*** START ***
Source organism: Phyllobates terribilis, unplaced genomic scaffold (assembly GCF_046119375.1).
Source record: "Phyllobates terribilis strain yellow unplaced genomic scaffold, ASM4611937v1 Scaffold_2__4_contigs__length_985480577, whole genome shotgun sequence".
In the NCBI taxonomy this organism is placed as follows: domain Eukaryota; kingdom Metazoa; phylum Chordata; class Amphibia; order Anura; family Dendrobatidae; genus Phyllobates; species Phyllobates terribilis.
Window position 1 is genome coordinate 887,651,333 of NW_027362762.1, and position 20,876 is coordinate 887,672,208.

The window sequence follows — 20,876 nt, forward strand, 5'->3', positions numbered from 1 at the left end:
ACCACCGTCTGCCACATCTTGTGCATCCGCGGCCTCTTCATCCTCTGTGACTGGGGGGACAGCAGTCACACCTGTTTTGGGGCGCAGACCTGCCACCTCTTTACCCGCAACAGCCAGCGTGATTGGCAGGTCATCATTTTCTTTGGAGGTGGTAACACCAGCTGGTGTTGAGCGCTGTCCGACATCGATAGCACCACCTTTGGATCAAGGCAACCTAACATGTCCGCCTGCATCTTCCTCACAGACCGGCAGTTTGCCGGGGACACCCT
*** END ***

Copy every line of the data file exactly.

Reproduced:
Source organism: Phyllobates terribilis, unplaced genomic scaffold (assembly GCF_046119375.1).
Source record: "Phyllobates terribilis strain yellow unplaced genomic scaffold, ASM4611937v1 Scaffold_2__4_contigs__length_985480577, whole genome shotgun sequence".
In the NCBI taxonomy this organism is placed as follows: domain Eukaryota; kingdom Metazoa; phylum Chordata; class Amphibia; order Anura; family Dendrobatidae; genus Phyllobates; species Phyllobates terribilis.
Window position 1 is genome coordinate 887,651,333 of NW_027362762.1, and position 20,876 is coordinate 887,672,208.

The window sequence follows — 20,876 nt, forward strand, 5'->3', positions numbered from 1 at the left end:
ACCACCGTCTGCCACATCTTGTGCATCCGCGGCCTCTTCATCCTCTGTGACTGGGGGGACAGCAGTCACACCTGTTTTGGGGCGCAGACCTGCCACCTCTTTACCCGCAACAGCCAGCGTGATTGGCAGGTCATCATTTTCTTTGGAGGTGGTAACACCAGCTGGTGTTGAGCGCTGTCCGACATCGATAGCACCACCTTTGGATCAAGGCAACCTAACATGTCCGCCTGCATCTTCCTCACAGACCGGCAGTTTGCCGGGGACACCCT